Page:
Column: Finding help to 'go solar'

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Many of us have been reading about or getting numerous phone calls and emails about the benefits of “going solar.” Climate change is happening at an alarming rate, and we all want to save money on our electric bill. But understanding the complexities of installation and financial issues can be a challenging endeavor. Luckily when my family decided to take this step, a smart and knowledgeable friend had done the research, and we followed in his footsteps. For more than a year now we have learned a lot while generating green electricity, and saving money. Many other TownGreen 2025 members also have been generating their own green electricity and we would like to share our collective experiences and knowledge with others through the Gloucester Solar Challenge, sponsored by TownGreen2025.

Our goal is simple. We hope to encourage residents and small businesses to switch from electricity generated by oil and gas to clean green electricity generated from their own solar panels. This will help reduce the amount of carbon collecting in our atmosphere causing significant climate changes, while also saving money on electric bills.

Our strategies to achieve this goal include increasing education and awareness, streamlining the vendor selection process, and providing a very competitive price through group purchasing power. By providing educational meetings and researching options and installers we hope to simplify this process for interested residents. This approach is based on the very successful “Mass Solarize” program sponsored by the Massachusetts Department of Energy Resources, which has been offered in dozens of Massachusetts towns.

Informational workshops will be held from November through April 2016 for those who need to learn more before making a decision. We will be reaching out to small groups, so email us (gloucestersolarchallenge@gmail.com) if you would like us to speak with your group. The Gloucester Solar Challenge team will present basic information, answer individual questions, and you will be able to meet the vendor. The TownGreen2025 website (TownGreen2025.org) will have a special section providing much more information about “going solar.”

When making any large purchase, buyers are always encouraged to get several quotes. But for some, comparing costs, products and warranties can be daunting. To make this process less formidable, a Gloucester Solar Challenge team has done the comparisons and selected one company to recommend to residents. Our selection process was similar to the process many other communities have used in similar solarize programs. We asked five companies to submit formal proposals and compared them on a variety of factors such as pricing, capacity, experience, and quality. The selection committee consisted of five Gloucester residents and two non-voting Gloucester Clean Energy Commission members, plus a consultant who was available for technical issues.

This chosen vendor will be publicly introduced at the Clean Energy and Sustainability Fair at the high school on Nov. 7. Signups will be available to provide free home solar evaluation with no strings attached to Gloucester homeowners and businesses.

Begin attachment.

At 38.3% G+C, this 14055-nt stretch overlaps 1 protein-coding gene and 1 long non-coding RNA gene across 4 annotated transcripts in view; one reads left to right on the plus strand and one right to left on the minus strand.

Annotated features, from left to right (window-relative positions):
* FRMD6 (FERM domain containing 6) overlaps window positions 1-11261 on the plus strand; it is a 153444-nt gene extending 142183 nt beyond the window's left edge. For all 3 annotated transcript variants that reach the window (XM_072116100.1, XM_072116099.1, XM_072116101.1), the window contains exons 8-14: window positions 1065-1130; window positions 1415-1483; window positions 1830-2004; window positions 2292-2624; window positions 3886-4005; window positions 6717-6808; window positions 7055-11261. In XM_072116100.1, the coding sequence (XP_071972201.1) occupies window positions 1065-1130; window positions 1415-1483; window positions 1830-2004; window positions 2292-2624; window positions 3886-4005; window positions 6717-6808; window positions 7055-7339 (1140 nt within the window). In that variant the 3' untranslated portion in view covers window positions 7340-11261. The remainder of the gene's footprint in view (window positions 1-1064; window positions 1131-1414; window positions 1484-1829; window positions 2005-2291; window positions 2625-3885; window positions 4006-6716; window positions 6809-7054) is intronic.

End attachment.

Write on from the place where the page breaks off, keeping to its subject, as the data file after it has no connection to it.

Financing a solar installation is another daunting process but essential in making any decision. Currently, there are several financial incentives that make going solar very doable for most homeowners and small businesses. One of the most significant incentives is a 30 percent federal tax credit on the entire installation cost including roofing if necessary. But it is scheduled to end on Dec. 31, 2016 and it is unclear if this will be renewed at the same level. The state of Massachusetts is also provided subsidized loans to banks who apply to provide low-cost loans to help purchase solar installations. In most cases, the cost of the loan per month is less than the utility bill savings per month, so it really is an easy decision.

This is one reason we are challenging residents to act now. Massachusetts also provides financial incentives through a tax credit and Solar Renewable Energy Credits. When all these perks are tallied the financial benefits to individuals or businesses become clear.

Please come to our Clean Energy and Sustainability Fair on Nov. 7 at the Gloucester High School from 9 a.m. to 4 p.m. The chosen solar vendor will have a booth at the fair for you to gather information. There will also be many other clean energy vendors, short talks on clean energy and sustainability issues, food, and music.

Susan Hoague is a Lanesville resident.

Posted by Dick Prouty

Dick Prouty

Dick Prouty was the Executive Director of Project Adventure(PA), an international non-profit based in Beverly, MA, for thirty four years, until he recently retired in the winter of 2015. Under Dick’s leadership, PA, whose mission is to advance active learning, has become one of the leading institutions in the experiential education field and is responsible for 500,000 new students per year being introduced to adventure based education classes in physical education, health, fitness, counseling, and in academic classes with integrated experiential learning. Curricula development, training and consulting, publishing books and digital media, leadership development, and organizing and leading learning communities are among the core competencies he has developed over his time at PA.

Dick and his wife, Doris, have lived in Lanesville, Gloucester for the last 43 years, and raised two children, Ila and Seth. He has come to deeply appreciate the special place that is Cape Ann. Along with Co-Chair Candace Wheeler, and a growing number of volunteers of TownGreen2025, Dick is now focused on developing a plan to have Gloucester and Cape Ann make a difference in addressing the threat of climate change.

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